Q. Re: Questioning a Secret Past: I had a really tough time in college and drinking and sleeping around were definitely part of my coping mechanisms. Once I was able to break free from the environment, I absolutely got a handle on that and it was such a relief to start dating someone who didn’t know that unfortunate part of my life. Give him the benefit of the doubt that it was just a tough moment in time and let him gradually open up to you about it.

A: Great point. Lots of people go through a troubled time during their youth, and people should be able to leave those years behind.

Q. Re: Mommy Dearest: Totally agree with your advice. If, for some reason, she cannot avoid being alone with her mother, she can pull out her smartphone and say she wants to record Mommy’s advice to share with the rest of the family. Either Mommy will shut up, or daughter will have proof when Dad and brothers refuse to believe her.

A: Love this!

Q. Mean Moms: I have a funny, kind 10-year-old daughter who is friends with most of the girls in her class. There is a clique of about eight girls in the class that are tight, and my daughter is friends with them (as well as many other classmates). Five of the moms of this clique are very tight and not very nice to the other three moms. They get together frequently but do not include us. If the moms are gathered at a school event or game, the moms will often make and talk at length of plans on the spot, with the others of us there, with no effort to include us or even acknowledge our presence. I’ve been searching for the right short, snappy statement that would communicate “You’re being rude—make your plans when I’m not in the conversation.” Typically, I just walk away when this starts, but they don’t get the message, and I’m tired of it.

A: You already have the perfect short, snappy comeback. You turn your back and walk away. When confronted by rude people, silence is not only succinct but effective. You don’t want to socialize with these other women, so let them make their elaborate plans and be grateful you’re not being roped in. But you actually do want to maintain superficially pleasant relations with them for the sake of your daughter. She is navigating rocky shoals successfully. She’s managing to be friends with a broad group of girls. If you were to make enemies of the mothers, it’s possible these nasty women would encourage their daughters to start excluding your daughter. So keep that smile slapped on your face and be grateful you can limit your time with these annoying people.

Q. Sex: My husband and I have two young kids and both work 50 hours a week, but we stagger our schedules in order not to have our kids in day care full time. I get up at an ungodly hour to go to work (for my first job). We also exercise four times a week. When we have sex, he wants to put everything we have into it and commit a minimum of 45 minutes to it. As a result, even though it’s good for me, I actually dread it. I’m even starting to dread weekends because instead of getting to relax as soon as a free minute arises—he’s right there ready to go. The less we do it, the longer he wants it to go. And the longer we go, the less I want to do it. I’ve tried talking to him about the benefits of a quickie (we could do two or three times a week instead of one) and then “going all out” once every week or two—but this is somehow just rejection for him. What do I do to stop the cycle considering that talking appears to be utterly useless?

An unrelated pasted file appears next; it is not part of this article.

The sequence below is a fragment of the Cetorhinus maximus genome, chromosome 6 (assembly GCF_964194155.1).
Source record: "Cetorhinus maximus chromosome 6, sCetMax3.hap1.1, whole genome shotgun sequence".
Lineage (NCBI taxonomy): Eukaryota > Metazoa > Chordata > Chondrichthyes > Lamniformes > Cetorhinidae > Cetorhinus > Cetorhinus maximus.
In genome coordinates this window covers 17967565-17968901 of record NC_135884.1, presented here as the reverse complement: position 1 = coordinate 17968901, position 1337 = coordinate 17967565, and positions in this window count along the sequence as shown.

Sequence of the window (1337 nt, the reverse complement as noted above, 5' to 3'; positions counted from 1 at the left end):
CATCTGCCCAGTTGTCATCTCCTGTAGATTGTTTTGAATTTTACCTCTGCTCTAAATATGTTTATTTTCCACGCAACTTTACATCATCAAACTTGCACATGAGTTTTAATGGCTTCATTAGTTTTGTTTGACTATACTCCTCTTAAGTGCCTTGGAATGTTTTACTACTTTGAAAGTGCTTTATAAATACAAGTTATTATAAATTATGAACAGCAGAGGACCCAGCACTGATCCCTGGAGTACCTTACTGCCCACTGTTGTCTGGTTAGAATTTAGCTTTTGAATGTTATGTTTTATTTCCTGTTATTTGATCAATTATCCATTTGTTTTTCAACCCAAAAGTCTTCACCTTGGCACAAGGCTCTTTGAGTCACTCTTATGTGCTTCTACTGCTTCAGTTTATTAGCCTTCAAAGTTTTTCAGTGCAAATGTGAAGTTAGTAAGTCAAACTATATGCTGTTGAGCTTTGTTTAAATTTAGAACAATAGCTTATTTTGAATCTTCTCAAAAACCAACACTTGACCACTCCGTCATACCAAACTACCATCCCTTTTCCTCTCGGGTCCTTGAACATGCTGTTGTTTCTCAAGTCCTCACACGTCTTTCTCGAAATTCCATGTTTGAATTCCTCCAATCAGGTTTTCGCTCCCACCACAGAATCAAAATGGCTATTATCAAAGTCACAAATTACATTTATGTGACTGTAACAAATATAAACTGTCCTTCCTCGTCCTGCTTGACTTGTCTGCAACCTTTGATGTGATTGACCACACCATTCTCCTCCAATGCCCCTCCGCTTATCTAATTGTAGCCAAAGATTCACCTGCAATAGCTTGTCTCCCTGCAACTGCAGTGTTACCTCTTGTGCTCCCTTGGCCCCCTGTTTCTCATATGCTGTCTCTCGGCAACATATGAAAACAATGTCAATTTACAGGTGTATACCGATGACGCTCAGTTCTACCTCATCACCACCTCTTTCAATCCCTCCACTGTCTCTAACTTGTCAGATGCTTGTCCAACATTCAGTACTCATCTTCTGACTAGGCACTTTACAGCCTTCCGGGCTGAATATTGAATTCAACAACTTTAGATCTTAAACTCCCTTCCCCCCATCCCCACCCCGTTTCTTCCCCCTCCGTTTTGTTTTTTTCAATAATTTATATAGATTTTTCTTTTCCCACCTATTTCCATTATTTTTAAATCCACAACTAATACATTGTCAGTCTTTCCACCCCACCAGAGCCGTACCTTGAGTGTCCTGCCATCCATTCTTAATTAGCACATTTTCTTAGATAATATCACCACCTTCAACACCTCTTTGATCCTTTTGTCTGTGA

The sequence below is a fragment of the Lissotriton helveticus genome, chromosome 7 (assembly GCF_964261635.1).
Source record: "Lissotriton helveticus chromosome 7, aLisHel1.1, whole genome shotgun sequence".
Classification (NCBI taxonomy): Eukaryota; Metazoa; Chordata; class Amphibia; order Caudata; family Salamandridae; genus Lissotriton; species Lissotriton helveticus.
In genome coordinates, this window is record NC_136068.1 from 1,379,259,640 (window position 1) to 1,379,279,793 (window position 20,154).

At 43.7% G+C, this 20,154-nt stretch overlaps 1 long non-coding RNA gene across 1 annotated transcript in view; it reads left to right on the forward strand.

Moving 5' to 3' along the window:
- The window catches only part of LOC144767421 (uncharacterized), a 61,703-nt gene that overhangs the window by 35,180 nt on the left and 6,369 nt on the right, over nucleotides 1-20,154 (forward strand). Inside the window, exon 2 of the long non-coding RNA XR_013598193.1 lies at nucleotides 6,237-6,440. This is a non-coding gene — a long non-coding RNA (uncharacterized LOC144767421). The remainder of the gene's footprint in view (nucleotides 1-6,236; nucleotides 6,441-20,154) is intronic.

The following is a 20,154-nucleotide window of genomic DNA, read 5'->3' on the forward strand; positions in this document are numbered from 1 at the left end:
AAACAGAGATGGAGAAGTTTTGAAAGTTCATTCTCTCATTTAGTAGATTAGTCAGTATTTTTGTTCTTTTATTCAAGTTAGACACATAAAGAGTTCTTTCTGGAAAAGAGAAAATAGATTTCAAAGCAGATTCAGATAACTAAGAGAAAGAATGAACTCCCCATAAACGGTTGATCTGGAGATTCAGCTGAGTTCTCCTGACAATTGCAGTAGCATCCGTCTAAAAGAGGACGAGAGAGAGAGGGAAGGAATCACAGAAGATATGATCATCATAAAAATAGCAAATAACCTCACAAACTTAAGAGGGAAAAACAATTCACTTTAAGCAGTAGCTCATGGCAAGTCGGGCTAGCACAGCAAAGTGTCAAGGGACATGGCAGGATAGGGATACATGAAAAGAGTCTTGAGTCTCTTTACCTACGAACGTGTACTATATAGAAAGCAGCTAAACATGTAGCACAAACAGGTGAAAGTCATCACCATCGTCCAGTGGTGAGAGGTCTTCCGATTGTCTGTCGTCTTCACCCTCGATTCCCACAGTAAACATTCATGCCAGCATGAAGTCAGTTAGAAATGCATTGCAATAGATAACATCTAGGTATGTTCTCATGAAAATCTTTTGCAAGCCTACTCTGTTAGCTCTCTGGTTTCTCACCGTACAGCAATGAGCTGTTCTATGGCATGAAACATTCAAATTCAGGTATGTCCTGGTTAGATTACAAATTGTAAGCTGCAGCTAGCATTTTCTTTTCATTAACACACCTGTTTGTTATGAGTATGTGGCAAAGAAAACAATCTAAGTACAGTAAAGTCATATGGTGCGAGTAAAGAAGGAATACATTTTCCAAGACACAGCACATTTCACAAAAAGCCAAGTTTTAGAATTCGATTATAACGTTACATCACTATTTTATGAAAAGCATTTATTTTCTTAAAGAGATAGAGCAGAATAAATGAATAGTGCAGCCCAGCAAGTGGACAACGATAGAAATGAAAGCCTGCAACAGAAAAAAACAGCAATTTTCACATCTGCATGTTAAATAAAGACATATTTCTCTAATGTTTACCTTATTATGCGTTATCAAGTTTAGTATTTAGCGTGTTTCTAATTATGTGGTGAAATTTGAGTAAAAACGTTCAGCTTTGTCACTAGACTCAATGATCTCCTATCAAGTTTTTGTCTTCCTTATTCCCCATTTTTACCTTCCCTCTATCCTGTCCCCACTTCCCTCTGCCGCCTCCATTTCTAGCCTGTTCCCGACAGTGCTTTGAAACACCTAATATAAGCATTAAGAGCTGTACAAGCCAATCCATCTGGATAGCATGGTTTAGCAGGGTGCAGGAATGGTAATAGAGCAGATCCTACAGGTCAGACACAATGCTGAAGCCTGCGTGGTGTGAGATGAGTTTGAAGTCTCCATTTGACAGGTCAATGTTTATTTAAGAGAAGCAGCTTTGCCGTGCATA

A: Surely you can drop one of your weekly workouts if you two are humping and pumping for 45 minutes at a time. An “all out” session is great if everyone is on board. It’s not so great if you are dry and sore and fantasizing about getting your husband out and getting a load of laundry in. Your husband seems to operate on the principle that you are contractually obligated to give him a certain number of minutes of sex per week. But this is not a friends and family plan, it’s punitive. I agree there’s something weird in his rejection of a few short happy encounters during the week. You explain to him that you’re wrung out, exhausted, and sore. You say that your satisfying sex life is going south because of his demands and inflexibility. You say unless he can really start hearing you, you are going to go to a counselor for help and advice. Say you hope he joins you, because he is turning what should be a source of connection and release into a sense of dread.

Q. Re: Questioning a Secret Past: If your friend did attend a religious college, it is possible that the co-worker you’re getting your information from might not be a super reliable source. It’s my experience that drinking and premarital sex can be seen as a much bigger deal than it actually is when it comes to people with a very conservative worldview.

A: Good point that his “shocking” behavior at this conservative, Southern, religious school could be based on rumors, and that his activities would considered G-rated at many other places.

Click here to read Part 2 of this week’s chat.